On the support front, Google is a mess. They don’t have a support structure for anyone other than *massive* Google Apps customers, (if you aren’t paying, no, you don’t count) or adwords buyers. Everyone else gets told to go use a web group. So, 100% of your Android support?

    Mailing lists, Google groups, and carriers.

    Apple? Oh, they slip up rather a lot, but being able to just go get your phone fixed or replaced? Being able to call someone for help? Genius bar?

    Geeks may poo-poo this, but for regular people? That internet group shit will.not.fly. So, basically, support-wise you’re at the mercy of the carriers.

    The risk to Apple is not in losing the masses, but in losing the faithful core. In their unchallenged position, Apple made a lot of right decisions, but they also made mistakes, particularly in the form of political moves that limit what developers can distribute on the platform. These restrictions are done in the name of quality control, but anybody who has browsed the App Store knows that all this autonomy has done little to stem the flow of trashy, embarrassing apps.

    If this is true, if restricting what you can do on a platform is death for it, can anyone explain why people develop for the PS3? The Xbox? The Wii? You think the App Store terms are “draconian”? Go see what you have to go through to get Nintendo to talk to you about becoming a Wii dev.

    Hell, Sony killed alternative OS’s on the PS3. Other than a handful of geeks, no one cared. They sell as well, or as not, as ever. So if you consider the iPhone not as some kind of bizarro Mac, but as Apple’s version of a console, that open issue takes on new, and far less significant meaning. Face it, outside of of a very small group of people, (and not even all developers mind you), no one really cares. As long as their stuff works, they don’t care. If they did, game consoles would have stayed dead after the first great crash in the 80s.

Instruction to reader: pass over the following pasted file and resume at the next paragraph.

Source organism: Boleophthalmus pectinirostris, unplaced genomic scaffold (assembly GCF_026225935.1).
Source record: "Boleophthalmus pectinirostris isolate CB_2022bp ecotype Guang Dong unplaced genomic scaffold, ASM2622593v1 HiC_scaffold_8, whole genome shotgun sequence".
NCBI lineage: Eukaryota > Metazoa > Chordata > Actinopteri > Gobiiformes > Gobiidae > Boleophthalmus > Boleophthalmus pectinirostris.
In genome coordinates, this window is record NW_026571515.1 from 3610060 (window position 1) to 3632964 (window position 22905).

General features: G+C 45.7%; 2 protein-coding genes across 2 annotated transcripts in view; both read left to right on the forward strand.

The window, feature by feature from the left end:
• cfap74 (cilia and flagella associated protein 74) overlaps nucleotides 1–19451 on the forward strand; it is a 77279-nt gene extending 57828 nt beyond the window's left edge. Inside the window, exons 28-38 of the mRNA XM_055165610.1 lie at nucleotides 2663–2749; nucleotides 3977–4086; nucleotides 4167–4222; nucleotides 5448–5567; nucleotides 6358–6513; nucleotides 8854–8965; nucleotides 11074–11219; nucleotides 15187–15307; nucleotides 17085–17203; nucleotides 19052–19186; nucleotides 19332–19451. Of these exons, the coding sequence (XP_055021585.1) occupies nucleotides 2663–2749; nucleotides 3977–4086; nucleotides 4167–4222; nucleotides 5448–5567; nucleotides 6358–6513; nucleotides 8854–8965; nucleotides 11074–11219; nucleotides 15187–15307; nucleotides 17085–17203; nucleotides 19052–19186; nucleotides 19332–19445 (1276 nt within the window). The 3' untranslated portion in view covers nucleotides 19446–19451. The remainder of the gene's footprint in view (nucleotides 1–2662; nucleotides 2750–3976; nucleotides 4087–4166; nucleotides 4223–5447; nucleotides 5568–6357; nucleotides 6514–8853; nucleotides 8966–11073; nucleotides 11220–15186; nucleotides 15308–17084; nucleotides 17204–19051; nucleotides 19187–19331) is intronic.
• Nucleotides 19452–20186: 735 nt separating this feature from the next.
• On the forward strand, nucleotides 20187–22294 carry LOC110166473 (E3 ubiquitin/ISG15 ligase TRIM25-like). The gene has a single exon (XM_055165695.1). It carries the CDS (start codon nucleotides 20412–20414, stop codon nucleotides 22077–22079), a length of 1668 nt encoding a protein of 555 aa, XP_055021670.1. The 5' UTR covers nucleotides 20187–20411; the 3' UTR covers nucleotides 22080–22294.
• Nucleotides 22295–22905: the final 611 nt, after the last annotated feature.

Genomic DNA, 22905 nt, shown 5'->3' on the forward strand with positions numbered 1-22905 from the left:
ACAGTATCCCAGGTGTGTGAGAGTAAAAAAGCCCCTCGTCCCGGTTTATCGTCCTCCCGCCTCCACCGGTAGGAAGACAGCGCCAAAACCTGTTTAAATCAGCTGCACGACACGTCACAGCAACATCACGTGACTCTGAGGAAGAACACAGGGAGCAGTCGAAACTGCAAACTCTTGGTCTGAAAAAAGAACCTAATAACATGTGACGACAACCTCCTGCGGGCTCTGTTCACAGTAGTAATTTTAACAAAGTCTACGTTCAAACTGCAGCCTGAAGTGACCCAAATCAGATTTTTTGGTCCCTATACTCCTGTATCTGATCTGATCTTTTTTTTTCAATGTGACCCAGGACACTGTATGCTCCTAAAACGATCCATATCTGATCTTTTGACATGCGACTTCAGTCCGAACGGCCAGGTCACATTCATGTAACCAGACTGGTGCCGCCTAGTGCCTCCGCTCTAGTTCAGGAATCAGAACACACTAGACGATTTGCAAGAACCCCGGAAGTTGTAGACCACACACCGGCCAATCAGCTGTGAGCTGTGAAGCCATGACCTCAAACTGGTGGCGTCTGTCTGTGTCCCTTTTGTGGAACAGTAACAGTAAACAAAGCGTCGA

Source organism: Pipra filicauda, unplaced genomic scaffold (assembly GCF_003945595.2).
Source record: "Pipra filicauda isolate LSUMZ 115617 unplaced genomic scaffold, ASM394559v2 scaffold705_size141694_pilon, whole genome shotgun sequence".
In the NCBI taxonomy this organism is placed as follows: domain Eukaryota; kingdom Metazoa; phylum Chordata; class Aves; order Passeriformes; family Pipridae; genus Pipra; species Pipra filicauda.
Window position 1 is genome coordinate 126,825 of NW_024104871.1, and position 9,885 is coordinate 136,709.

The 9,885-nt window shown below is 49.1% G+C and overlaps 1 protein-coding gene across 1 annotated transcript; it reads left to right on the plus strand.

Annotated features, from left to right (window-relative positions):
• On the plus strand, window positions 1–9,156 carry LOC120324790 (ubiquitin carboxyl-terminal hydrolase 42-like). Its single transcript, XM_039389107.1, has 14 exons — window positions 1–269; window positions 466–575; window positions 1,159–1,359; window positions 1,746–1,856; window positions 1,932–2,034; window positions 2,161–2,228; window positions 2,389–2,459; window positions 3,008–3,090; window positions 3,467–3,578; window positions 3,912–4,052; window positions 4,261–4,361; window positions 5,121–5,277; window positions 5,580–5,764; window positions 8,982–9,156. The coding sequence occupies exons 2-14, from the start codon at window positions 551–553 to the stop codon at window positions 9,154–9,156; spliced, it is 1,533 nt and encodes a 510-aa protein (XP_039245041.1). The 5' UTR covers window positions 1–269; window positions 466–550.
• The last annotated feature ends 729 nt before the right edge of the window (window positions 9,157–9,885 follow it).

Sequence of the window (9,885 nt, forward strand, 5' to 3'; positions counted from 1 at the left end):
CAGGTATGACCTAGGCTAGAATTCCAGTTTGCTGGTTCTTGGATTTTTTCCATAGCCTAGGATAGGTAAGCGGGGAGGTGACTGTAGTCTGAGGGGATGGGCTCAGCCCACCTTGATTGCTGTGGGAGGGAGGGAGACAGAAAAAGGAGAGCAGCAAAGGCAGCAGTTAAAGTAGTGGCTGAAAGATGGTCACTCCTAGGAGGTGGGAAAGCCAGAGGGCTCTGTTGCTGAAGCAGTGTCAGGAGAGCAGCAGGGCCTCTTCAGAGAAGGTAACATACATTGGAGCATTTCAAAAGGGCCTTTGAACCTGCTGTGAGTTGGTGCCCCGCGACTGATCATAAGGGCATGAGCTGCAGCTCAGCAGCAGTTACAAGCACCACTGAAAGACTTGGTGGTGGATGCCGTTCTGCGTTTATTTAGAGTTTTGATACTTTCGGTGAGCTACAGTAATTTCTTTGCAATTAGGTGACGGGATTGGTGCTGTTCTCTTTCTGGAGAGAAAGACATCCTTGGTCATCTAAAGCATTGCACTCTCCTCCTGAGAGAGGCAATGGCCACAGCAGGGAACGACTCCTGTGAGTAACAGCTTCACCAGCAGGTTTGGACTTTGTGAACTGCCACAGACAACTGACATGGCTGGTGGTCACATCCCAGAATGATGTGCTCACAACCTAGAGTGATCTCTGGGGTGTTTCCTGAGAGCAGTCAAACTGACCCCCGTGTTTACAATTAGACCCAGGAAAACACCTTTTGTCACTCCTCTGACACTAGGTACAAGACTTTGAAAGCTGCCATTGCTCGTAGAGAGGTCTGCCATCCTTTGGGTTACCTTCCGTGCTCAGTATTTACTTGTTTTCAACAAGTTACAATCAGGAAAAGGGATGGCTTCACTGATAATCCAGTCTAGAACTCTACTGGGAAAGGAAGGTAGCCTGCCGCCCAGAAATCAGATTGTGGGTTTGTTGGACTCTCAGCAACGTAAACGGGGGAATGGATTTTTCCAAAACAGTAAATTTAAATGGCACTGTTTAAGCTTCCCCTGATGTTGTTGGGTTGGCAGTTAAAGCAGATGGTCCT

And, consoles bring money to the people who create for it, with far fewer piracy issues. You want to be open, sure, Android’s your game. you want to make real money, it’s the App Store. Apple customers are willing to pay for their stuff, far more than the FSF contingent.

    So who is apple going to lose? What core? The core of people who just want stuff that works, and some decent support? hardly. The core of people who want to be feted and have their bums kissed regularly? Probably, but who cares.

    What they have done is alienated developers, and ultimately deprived users of software they want to see on the platform.

    Based on what? Not actual data. The WWDC, which is primarily an iPhone conference this year sold out in eight days. It’s never come close to that before. Ever. iPhone/iPod Touch sales are through the roof, and so are iPad sales.

    So who is getting alienated and deprived? Not the pragmatists, and not the majority of developers and customers.

    Maybe folks need to go spend more time with people who don’t care about technology any more than they care about their toasters. It’s a vastly different world outside of the tech bubble.

  9. Perpetuity Says:

    “From a company that balanced its own ideals against the demands of developers and competitors, to one that holds a firehose to repel all naysayers.”

    I just don’t see this firehose pointed at all critique.

    They certainly are still secret, but, there aren’t any public firehouses.

    Examples?

  10. noname Says:

    Apple improved Mac OS X from 2001-onwards without any
    visible competition.
    Same would happen regardless of Google.
    All Google is doing is trying big boy potty.
    Once Apple and Microsoft sue all the manufactures
    for patent, Google will see how hard it is to go against
    somebody else turf.
    Only people who think ads are free and privacy doesn’t matter
    are going to love google.